Under-exaggerating his industry experience in his confident British accent, Clayton Triggs, business developer at Swift Engineering, says “I have a long history in motorsport.” What Triggs doesn’t mention is that he has over 15 years of motorsport experience and has worked with multiple racing series such as IndyCar, NASCAR, ALMS and others. Triggs joined the Swift Engineering team to help the composites company increase its presence in the racing industry.
How did you get involved in composite manufacturing?
I’ve been involved in the motorsport industry for quite a long time. Working with Swift Engineering has been a tremendous experience to see new composite technology like the silicone tooling recently used for the Formula Nippon Series. I’ve learned more about other composite markets these past few years since Swift started investing in the aerospace industry, which is now our predominate business sector.
How did Swift start working with the Formula Nippon Series?
We bid for the Nippon series against other companies that are similar to our company. Our advantage is that we have a 28 year history in designing and manufacturing race cars. We raced our first Nippon series cars in 2009 and now supply parts for all the cars for the series.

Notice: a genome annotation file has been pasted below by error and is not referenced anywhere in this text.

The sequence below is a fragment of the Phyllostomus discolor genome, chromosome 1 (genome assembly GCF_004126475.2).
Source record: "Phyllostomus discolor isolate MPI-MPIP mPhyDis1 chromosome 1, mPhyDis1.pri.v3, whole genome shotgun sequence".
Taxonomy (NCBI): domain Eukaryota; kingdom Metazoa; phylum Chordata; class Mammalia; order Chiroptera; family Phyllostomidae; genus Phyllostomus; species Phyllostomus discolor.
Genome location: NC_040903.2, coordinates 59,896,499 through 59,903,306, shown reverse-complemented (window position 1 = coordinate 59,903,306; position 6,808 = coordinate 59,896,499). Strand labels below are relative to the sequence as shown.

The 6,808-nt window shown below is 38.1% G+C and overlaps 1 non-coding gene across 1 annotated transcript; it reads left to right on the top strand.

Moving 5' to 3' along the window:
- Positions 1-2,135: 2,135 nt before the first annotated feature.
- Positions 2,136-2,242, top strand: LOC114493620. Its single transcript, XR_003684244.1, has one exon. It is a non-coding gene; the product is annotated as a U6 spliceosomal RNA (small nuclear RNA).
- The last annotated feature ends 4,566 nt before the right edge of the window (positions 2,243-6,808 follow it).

What was the main success of the recent Nippon project and how was that achieved?
Swift was able to produce 40 cars in 32 weeks for the Formula Nippon Series. From business development side, we were successful in creating an aerodynamic and aesthetic design that incorporated unique styling elements for the composite front wings. For manufacturers to design projects that function well and look pleasing is a complicated task, but it’s definitely an extremely important design function.
For instance, sometimes a part can be calculated to function better than another wing of but if it looks terrible then, let’s be honest, nobody is going to buy it. Nippon wanted to redesign structural parts to give the cars a new iconic look but also to maintain its key component to control the down force of the car, which we did very well.
Where did Swift get the idea to use silicone inserts in a mold instead of autoclave?
We are fortunate that we have a strong relationship with Advanced Composite Group (ACG) in Tulsa, Okla. Swift worked closely with ACG to find an effective solution to save time, increase productivity but also save race teams cost. They brought up the idea of using the silicone tooling and we had designed using a similar technique before in the Formula Atlantic racing series.
What is unique about the manufacturing process?
As far as processes go, the silicone wrapped tools have significantly evolved over time. In most cases, composite processes from aerospace are typically modified to use in the racing industry. In this case, it’s the inverse. Trap tooling was something we pioneered in the race car market that we’re now moving to aerospace and adapting the process to fit NADCAP standards. We’re learning more about this process everyday and working to bring new processes like this to production cars to lower manufacturing costs.